and his incredible tale of survival.

Seven's Edwina Bartholomew
is at Coonabarabran. Edwina, you've found
one of the worst hit areas.

Mark, there are about seven homes
along this road, alone, that look like this. There's absolutely nothing left. Windows melted
and the ruins are still hot from when the fire
raged through here on Sunday. The Munge family who live here tried to protect as much
as they could before fleeing - a fire they say
was as fast as a freight train.

A few cups, pots with no plants
and a tea strainer are all Phil and Chris Munge
can find in their family home. It's surreal. I can't believe it. I keep on thinking
it's there still. If I pick up a piece of tin,
it'll be there underneath. Married for 43 years, it took them 30
to buy their own patch of land. It was their son, Christian, who
broke the news there's nothing left. He came home
and he said it was gone. "It's gone." "What's gone?" "The house is gone." And, um...
It's gone! ..what do you say to your son? Thank you.

but couldn't save their property. Everything happened
in the blink of an eye - very, very quickly, yeah. It was faster than you could run. If you were on foot,
you wouldn't have outrun it. Strangers have become saviours here. (CHAINSAW BUZZES) Crews from Coffs Harbour
and Bellingen have been clearing the road. Further up, there are twigs
where a forest once stood - kangaroos frozen like statues
and a joey looking for its mother. John Damen's property was spared,
but his friend's wasn't. It sold two days before the fire. The contracts were signed on Friday
but not exchanged, so it'll have to be revalued
and sold as land only now. Right at the top of the hill, This is what I've got. The clothes on your back
and that's it. Yeah...yeah.

Now the once-rolling green hills
are blackened. I can't afford to rebuild it, so, yeah, I'll have to move
into somewhere else. As for Phil and Chris,
they are staying put. We've got really good memories. We've got lovely memories,
and we've got each other. Their house on the Guinema Road
is still home to them.

As we've reported,
the bushfire remains out of control. Deputy Commissioner Rob Rogers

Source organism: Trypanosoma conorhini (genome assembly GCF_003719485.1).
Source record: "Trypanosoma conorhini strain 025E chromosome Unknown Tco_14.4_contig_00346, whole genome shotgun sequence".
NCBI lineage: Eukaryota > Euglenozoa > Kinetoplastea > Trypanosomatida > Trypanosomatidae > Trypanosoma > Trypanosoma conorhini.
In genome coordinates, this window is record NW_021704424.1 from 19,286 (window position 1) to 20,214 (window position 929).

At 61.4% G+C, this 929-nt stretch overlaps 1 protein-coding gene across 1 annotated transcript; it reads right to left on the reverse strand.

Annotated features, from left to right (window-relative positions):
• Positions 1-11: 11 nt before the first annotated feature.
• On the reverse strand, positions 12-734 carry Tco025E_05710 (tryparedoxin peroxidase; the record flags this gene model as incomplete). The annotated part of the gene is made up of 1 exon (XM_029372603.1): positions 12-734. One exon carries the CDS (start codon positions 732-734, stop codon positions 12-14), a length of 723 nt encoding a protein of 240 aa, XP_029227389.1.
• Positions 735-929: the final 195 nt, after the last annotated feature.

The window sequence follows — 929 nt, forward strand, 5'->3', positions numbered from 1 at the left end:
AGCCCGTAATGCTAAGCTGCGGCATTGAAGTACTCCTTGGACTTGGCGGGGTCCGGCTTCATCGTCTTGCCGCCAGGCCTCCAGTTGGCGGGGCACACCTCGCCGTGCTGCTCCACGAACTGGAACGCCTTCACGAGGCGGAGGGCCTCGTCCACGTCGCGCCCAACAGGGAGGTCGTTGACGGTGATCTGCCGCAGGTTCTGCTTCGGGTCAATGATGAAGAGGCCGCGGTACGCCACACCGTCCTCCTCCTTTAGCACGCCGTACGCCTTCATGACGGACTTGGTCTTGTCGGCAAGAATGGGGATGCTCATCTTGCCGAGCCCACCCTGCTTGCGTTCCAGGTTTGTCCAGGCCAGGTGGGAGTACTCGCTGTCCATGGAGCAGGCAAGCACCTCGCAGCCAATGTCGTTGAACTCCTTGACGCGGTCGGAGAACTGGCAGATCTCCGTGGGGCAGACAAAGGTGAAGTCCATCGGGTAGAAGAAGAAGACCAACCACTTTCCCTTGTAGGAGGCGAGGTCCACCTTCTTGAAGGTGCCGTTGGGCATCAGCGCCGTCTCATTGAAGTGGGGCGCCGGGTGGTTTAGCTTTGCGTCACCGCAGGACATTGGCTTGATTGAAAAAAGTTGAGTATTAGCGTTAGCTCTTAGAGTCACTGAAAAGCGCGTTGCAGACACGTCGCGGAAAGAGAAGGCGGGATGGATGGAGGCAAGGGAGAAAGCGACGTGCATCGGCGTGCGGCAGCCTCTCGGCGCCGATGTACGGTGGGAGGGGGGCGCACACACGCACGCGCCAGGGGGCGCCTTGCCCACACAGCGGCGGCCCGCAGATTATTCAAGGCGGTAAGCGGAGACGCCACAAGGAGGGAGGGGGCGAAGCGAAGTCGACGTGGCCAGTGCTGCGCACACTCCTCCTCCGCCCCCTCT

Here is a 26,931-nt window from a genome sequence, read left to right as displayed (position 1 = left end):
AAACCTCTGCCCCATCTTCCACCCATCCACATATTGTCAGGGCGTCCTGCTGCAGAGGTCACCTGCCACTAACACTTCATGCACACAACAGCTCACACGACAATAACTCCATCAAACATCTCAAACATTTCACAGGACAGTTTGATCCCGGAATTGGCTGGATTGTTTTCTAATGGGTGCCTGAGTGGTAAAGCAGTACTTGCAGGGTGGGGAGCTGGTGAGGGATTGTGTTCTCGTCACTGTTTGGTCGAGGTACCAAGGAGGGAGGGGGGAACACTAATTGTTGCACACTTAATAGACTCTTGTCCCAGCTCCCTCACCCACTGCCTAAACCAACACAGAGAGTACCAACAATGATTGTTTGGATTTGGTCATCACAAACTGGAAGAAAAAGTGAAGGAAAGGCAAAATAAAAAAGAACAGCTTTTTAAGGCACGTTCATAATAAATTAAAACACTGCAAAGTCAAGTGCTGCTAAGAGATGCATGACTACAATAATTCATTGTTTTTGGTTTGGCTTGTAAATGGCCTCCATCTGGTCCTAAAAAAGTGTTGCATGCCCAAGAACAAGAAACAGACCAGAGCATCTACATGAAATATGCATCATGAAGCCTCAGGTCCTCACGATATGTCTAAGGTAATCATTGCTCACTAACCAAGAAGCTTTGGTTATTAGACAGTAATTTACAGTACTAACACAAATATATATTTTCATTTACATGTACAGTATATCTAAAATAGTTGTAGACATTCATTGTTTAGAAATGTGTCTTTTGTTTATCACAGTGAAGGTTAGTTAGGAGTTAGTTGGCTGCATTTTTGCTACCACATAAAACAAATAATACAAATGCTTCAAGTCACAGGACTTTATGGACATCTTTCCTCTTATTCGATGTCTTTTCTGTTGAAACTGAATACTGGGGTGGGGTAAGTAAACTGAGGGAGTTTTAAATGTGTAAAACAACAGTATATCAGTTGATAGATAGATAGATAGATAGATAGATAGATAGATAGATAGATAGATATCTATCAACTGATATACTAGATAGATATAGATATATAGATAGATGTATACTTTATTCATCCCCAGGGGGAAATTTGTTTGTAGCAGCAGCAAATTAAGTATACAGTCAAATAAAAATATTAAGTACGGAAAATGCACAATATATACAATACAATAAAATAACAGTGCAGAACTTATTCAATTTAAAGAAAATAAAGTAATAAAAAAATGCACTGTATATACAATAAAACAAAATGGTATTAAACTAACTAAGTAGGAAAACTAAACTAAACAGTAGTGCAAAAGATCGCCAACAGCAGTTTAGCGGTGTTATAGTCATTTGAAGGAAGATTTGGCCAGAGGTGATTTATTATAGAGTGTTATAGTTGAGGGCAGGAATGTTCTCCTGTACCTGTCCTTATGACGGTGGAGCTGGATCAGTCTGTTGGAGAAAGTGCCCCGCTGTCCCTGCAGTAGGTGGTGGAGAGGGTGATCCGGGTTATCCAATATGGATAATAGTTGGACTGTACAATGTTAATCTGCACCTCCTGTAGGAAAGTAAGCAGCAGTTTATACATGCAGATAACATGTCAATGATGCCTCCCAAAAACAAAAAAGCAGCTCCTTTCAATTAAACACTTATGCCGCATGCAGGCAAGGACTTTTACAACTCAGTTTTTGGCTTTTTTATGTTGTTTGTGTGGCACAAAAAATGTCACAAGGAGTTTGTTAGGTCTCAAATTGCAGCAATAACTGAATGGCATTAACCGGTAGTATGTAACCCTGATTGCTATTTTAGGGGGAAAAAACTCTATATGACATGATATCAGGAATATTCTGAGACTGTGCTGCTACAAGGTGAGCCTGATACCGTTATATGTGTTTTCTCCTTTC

joins us live now. What's concerning you most
about this fire? As we have

As we have said, the fire keeps flaring up all over the place. there were flare up playback in Coonabarabran it self. It has been moving towards communications towers. That is the last thing the community can lose. The aircraft has been laying retardant and actively protecting that infrastructure. We have also got fires in other areas. They make it is a lot of fire in that area and the weather is going to worsen later in the week, particularly for southern NSW.The situation is looking bad in the north-west. What about the rest of the state?The rest of the stage is going pretty well. The fires that it occurred earlier last week - they are not causing problems but they are not actually out at the moment and to the concern is as we get into Thursday, it warms up, Friday is shaping up as another problem day with a strong winds, we need to make sure those fires cannot get out.

Another wave of extreme heat
is set to hit New South Wales in two days, with hot north-westerly winds expected to fan
the Coonabarabran fire zone. Sally Bowrey has the latest.
Sal, how hot will it get? Mark, forecasters are warning many parts of the state will top
40 degrees on Thursday and Friday. Temperatures in Coonabarabran should reach 36 on Thursday
and 38 on Friday, and rain isn't likely
to bring relief on either day. Authorities say extreme fire dangers could trigger another
Total Fire Ban. Places like Gloucester and Cessnock are expected to hit a searing
43 degrees on Friday, and lightning could be a problem
for firefighters. On Saturday, alone, we saw 100 fires